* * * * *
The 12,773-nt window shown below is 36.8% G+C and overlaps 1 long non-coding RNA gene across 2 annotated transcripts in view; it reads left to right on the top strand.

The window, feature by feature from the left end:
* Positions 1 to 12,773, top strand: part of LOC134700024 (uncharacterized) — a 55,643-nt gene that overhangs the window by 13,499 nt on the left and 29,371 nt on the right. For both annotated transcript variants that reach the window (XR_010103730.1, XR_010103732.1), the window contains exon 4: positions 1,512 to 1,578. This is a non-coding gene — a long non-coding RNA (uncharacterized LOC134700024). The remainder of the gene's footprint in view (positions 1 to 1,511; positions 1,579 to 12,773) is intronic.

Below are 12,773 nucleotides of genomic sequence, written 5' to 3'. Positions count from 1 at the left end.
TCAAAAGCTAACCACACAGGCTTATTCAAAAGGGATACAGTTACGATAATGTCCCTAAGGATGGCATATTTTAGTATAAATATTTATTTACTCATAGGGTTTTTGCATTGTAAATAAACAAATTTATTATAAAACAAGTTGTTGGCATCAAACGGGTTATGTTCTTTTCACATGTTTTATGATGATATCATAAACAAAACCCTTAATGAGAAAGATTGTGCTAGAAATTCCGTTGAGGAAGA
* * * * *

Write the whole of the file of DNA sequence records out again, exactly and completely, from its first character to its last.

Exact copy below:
The 12,773-nt window shown below is 36.8% G+C and overlaps 1 long non-coding RNA gene across 2 annotated transcripts in view; it reads left to right on the top strand.

The window, feature by feature from the left end:
* Positions 1 to 12,773, top strand: part of LOC134700024 (uncharacterized) — a 55,643-nt gene that overhangs the window by 13,499 nt on the left and 29,371 nt on the right. For both annotated transcript variants that reach the window (XR_010103730.1, XR_010103732.1), the window contains exon 4: positions 1,512 to 1,578. This is a non-coding gene — a long non-coding RNA (uncharacterized LOC134700024). The remainder of the gene's footprint in view (positions 1 to 1,511; positions 1,579 to 12,773) is intronic.

Below are 12,773 nucleotides of genomic sequence, written 5' to 3'. Positions count from 1 at the left end.
TCAAAAGCTAACCACACAGGCTTATTCAAAAGGGATACAGTTACGATAATGTCCCTAAGGATGGCATATTTTAGTATAAATATTTATTTACTCATAGGGTTTTTGCATTGTAAATAAACAAATTTATTATAAAACAAGTTGTTGGCATCAAACGGGTTATGTTCTTTTCACATGTTTTATGATGATATCATAAACAAAACCCTTAATGAGAAAGATTGTGCTAGAAATTCCGTTGAGGAAGA